I wanted to create my own header background image for this blog, starting right from the name of the blog: "My *nix world".
I want it to be clear and simple. First time I've created a large character map made up of ordinary screen characters, using a tool like FIGlet:
I was happy with it for about one minute and half then I've looked for a better version. Because of the green-black colours I've decided to use a Matrix alike effect. But how?
I have Gimp so I've started from there. There is no default Matrix-effect that ships with Gimp so I've searched the Google for a how-to page. The best I've found is this: http://www.gimpdome.com/gimp-general-use/gimp-matrix-no-ps-filters-needed/
As of 02.01.2014 the mentioned link above does not point anymore to the original tutorial. I think I should explain here step by step what I have done in order to create my blog header logo because now I have the logo but I forgot entirely all the involved steps.
You can, however, browse the WaybackMachine Internet Archive for the archived version of that page here and here. It seems that they moved the whole thing at http://gimpdome.deviantart.com. You might check out some matrix art here.
Meanwhile you can also check out this Java-script matrix effect. You can actually do a mixture between the Gimp/Photoshop matrix effect and the DHTML effect named earlier.
Note: For the title I have used a plain text with Neon filter (Filters->Alpha to Logo->Neon).
Create Matrix Effect
Edit: I would not take my chances with the Internet Archive so I will reiterate all the steps below. Just in case.
- Step 1
- Create a new image and fill it with white
- Step 2
- Go to Filters > Noise > RGB Noise and add some noise using settings similar to those shown below (as always, though, experiment with the settings)
- Step 3
- Grain Effect
- Next, run the displace tool to create some vertical line noise. Go to Filters > Map > Displace and use settings something like ...well, you have to find yourself
- The x value isn't really critical in this situation, but I suggest you use something, as the result doesn't quite look right without it. However, the y value needs to be the highest amount possible. Which is 2 times the image height. In my case, the image is 110 pixels high, so the displace y value is 220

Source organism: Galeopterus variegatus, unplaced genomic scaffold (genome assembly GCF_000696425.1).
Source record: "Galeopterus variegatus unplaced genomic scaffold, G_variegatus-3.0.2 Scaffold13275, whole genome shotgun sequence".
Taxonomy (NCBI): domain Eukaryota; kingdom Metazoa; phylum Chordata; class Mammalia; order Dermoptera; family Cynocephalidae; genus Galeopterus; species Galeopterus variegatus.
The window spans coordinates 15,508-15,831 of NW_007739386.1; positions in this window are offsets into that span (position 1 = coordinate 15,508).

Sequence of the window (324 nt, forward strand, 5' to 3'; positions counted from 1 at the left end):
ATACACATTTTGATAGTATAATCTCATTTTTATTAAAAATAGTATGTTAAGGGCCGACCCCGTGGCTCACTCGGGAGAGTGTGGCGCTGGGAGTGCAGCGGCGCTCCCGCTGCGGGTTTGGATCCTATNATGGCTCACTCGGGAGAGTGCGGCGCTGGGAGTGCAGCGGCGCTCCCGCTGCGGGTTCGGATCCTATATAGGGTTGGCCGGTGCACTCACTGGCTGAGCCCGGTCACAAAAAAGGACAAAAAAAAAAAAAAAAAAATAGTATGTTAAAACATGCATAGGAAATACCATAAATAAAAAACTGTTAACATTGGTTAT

- Step 4
- Next, run the Dilate Filter (You can also use Erode. The results will be similar, but different.)
- The result (The Dilate filter will make it be rather light)
- Step 5
- Run Edge Detect
- Here's the settings, I used, but play around and see if you find something you like better
- Step 6 - Optional
- This step isn't really necessary, but you might like to try it out.
- Duplicate your background layer (Shift+Ctrl+D)
- Then, on the duplicate layer, run the Tileable Blur Filter....
- Why tileable blur? Well, if you use this step (remember, it's optional) and then later you decide to create an animation with it, tileable blur is your best bet. Gaussian blur will generally leave a noticeable line because it's not meant to "tile."
- Now, set your blend mode to one of your liking. I set mine to "Addition" as shown below, but there are others you might like.
- Let's merge the two layers together now.....
- Step 7
- Create a new layer above your background layer....I renamed mine Color Layer
- Click on your foreground color swatch (mine is green as shown below)
- Now, set the color to something you like. I've used this color (#00ff24)
- Fill your Color Layer with the foreground color and set the upper blend mode to "Multiply" (or choose another blend mode)
- Step 8
- Merge the Color Layer and Background Layer together
Now, if you think that this article was interesting don't forget to rate it. It shows me that you care and thus I will continue write about these things.
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Always looking to learn more about *nix world, about the fundamental concepts of math, physics, electronics. I am also passionate about programming, database and systems administration. 16+ yrs experience in software development, designing enterprise systems, IT support and troubleshooting.